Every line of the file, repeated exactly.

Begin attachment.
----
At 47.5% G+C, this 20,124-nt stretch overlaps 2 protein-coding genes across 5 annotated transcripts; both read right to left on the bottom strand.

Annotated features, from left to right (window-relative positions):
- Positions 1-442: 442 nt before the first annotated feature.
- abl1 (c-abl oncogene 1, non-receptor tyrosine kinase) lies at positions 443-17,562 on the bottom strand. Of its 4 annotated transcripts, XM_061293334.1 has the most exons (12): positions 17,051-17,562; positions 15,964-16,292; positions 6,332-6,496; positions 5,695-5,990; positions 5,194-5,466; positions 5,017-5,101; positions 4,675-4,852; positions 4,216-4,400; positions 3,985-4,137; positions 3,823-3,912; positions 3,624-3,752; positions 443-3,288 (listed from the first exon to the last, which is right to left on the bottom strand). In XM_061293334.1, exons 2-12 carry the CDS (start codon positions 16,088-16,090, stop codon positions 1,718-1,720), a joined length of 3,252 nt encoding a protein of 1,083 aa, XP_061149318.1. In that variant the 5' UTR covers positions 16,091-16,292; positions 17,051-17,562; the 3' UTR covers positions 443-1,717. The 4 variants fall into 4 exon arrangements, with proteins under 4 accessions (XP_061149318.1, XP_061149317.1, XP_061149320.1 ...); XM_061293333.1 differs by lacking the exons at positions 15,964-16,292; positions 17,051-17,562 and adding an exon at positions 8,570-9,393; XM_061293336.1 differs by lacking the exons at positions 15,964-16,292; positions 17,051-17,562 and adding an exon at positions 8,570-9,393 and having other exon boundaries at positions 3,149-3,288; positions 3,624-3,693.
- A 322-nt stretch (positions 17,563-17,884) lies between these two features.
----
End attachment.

At 47.5% G+C, this 20,124-nt stretch overlaps 2 protein-coding genes across 5 annotated transcripts; both read right to left on the bottom strand.

Annotated features, from left to right (window-relative positions):
- Positions 1-442: 442 nt before the first annotated feature.
- abl1 (c-abl oncogene 1, non-receptor tyrosine kinase) lies at positions 443-17,562 on the bottom strand. Of its 4 annotated transcripts, XM_061293334.1 has the most exons (12): positions 17,051-17,562; positions 15,964-16,292; positions 6,332-6,496; positions 5,695-5,990; positions 5,194-5,466; positions 5,017-5,101; positions 4,675-4,852; positions 4,216-4,400; positions 3,985-4,137; positions 3,823-3,912; positions 3,624-3,752; positions 443-3,288 (listed from the first exon to the last, which is right to left on the bottom strand). In XM_061293334.1, exons 2-12 carry the CDS (start codon positions 16,088-16,090, stop codon positions 1,718-1,720), a joined length of 3,252 nt encoding a protein of 1,083 aa, XP_061149318.1. In that variant the 5' UTR covers positions 16,091-16,292; positions 17,051-17,562; the 3' UTR covers positions 443-1,717. The 4 variants fall into 4 exon arrangements, with proteins under 4 accessions (XP_061149318.1, XP_061149317.1, XP_061149320.1 ...); XM_061293333.1 differs by lacking the exons at positions 15,964-16,292; positions 17,051-17,562 and adding an exon at positions 8,570-9,393; XM_061293336.1 differs by lacking the exons at positions 15,964-16,292; positions 17,051-17,562 and adding an exon at positions 8,570-9,393 and having other exon boundaries at positions 3,149-3,288; positions 3,624-3,693.
- A 322-nt stretch (positions 17,563-17,884) lies between these two features.